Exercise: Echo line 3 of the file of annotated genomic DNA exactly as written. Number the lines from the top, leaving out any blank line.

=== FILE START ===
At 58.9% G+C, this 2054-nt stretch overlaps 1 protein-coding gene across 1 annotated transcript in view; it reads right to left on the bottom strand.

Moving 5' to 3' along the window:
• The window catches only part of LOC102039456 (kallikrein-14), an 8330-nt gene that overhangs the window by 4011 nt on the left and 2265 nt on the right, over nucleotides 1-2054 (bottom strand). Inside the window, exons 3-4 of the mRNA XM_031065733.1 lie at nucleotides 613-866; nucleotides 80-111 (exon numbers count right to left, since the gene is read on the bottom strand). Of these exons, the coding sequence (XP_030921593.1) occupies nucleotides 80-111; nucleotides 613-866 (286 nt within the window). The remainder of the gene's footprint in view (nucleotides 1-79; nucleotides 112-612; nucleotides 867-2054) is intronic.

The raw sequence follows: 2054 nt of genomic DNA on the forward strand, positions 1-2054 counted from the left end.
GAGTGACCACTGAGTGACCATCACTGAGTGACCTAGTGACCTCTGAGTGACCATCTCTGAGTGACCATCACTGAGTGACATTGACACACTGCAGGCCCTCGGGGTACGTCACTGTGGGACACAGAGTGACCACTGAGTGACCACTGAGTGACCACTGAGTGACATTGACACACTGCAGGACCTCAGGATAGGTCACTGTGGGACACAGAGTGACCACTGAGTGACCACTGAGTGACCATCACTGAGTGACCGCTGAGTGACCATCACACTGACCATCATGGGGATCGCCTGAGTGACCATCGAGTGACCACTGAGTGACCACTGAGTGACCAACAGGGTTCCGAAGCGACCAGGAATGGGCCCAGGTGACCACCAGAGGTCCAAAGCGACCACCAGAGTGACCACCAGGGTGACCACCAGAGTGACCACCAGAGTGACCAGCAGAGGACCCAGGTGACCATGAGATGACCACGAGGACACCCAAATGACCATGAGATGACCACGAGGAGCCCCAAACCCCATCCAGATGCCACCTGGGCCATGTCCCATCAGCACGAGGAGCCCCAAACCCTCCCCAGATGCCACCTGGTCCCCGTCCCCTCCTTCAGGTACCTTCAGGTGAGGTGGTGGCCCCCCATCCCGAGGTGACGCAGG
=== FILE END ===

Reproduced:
• The window catches only part of LOC102039456 (kallikrein-14), an 8330-nt gene that overhangs the window by 4011 nt on the left and 2265 nt on the right, over nucleotides 1-2054 (bottom strand). Inside the window, exons 3-4 of the mRNA XM_031065733.1 lie at nucleotides 613-866; nucleotides 80-111 (exon numbers count right to left, since the gene is read on the bottom strand). Of these exons, the coding sequence (XP_030921593.1) occupies nucleotides 80-111; nucleotides 613-866 (286 nt within the window). The remainder of the gene's footprint in view (nucleotides 1-79; nucleotides 112-612; nucleotides 867-2054) is intronic.